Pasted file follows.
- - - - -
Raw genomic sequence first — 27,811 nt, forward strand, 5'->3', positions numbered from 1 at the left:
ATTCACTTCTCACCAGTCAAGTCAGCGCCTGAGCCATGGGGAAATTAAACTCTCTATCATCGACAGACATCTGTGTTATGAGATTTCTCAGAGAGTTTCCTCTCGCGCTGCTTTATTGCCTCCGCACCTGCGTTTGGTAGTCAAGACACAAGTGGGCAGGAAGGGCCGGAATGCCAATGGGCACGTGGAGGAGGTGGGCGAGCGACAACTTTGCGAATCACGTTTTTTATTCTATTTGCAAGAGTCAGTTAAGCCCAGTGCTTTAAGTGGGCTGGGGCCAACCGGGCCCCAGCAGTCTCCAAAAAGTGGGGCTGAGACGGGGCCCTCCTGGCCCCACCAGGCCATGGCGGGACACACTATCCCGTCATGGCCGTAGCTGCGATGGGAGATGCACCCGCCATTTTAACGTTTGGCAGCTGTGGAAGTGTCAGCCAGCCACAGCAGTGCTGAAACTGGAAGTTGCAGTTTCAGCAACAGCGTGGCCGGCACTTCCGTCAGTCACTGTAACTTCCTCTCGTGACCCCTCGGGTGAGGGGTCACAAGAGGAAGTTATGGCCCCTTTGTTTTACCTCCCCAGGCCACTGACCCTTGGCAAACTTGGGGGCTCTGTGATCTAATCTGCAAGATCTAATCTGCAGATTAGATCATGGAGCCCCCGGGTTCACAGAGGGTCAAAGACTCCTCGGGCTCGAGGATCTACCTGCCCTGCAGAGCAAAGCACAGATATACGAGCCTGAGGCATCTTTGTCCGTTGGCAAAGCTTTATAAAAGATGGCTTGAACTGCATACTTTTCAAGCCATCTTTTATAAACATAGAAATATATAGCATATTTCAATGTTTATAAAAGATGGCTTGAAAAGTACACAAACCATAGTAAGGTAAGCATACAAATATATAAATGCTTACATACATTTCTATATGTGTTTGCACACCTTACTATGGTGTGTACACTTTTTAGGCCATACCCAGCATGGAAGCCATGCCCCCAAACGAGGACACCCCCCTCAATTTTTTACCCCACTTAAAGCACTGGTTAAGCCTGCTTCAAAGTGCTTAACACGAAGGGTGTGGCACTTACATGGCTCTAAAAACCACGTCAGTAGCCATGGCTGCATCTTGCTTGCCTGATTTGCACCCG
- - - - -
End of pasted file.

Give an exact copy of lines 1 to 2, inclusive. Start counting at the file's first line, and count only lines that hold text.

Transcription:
Raw genomic sequence first — 27,811 nt, forward strand, 5'->3', positions numbered from 1 at the left:
ATTCACTTCTCACCAGTCAAGTCAGCGCCTGAGCCATGGGGAAATTAAACTCTCTATCATCGACAGACATCTGTGTTATGAGATTTCTCAGAGAGTTTCCTCTCGCGCTGCTTTATTGCCTCCGCACCTGCGTTTGGTAGTCAAGACACAAGTGGGCAGGAAGGGCCGGAATGCCAATGGGCACGTGGAGGAGGTGGGCGAGCGACAACTTTGCGAATCACGTTTTTTATTCTATTTGCAAGAGTCAGTTAAGCCCAGTGCTTTAAGTGGGCTGGGGCCAACCGGGCCCCAGCAGTCTCCAAAAAGTGGGGCTGAGACGGGGCCCTCCTGGCCCCACCAGGCCATGGCGGGACACACTATCCCGTCATGGCCGTAGCTGCGATGGGAGATGCACCCGCCATTTTAACGTTTGGCAGCTGTGGAAGTGTCAGCCAGCCACAGCAGTGCTGAAACTGGAAGTTGCAGTTTCAGCAACAGCGTGGCCGGCACTTCCGTCAGTCACTGTAACTTCCTCTCGTGACCCCTCGGGTGAGGGGTCACAAGAGGAAGTTATGGCCCCTTTGTTTTACCTCCCCAGGCCACTGACCCTTGGCAAACTTGGGGGCTCTGTGATCTAATCTGCAAGATCTAATCTGCAGATTAGATCATGGAGCCCCCGGGTTCACAGAGGGTCAAAGACTCCTCGGGCTCGAGGATCTACCTGCCCTGCAGAGCAAAGCACAGATATACGAGCCTGAGGCATCTTTGTCCGTTGGCAAAGCTTTATAAAAGATGGCTTGAACTGCATACTTTTCAAGCCATCTTTTATAAACATAGAAATATATAGCATATTTCAATGTTTATAAAAGATGGCTTGAAAAGTACACAAACCATAGTAAGGTAAGCATACAAATATATAAATGCTTACATACATTTCTATATGTGTTTGCACACCTTACTATGGTGTGTACACTTTTTAGGCCATACCCAGCATGGAAGCCATGCCCCCAAACGAGGACACCCCCCTCAATTTTTTACCCCACTTAAAGCACTGGTTAAGCCTGCTTCAAAGTGCTTAACACGAAGGGTGTGGCACTTACATGGCTCTAAAAACCACGTCAGTAGCCATGGCTGCATCTTGCTTGCCTGATTTGCACCCG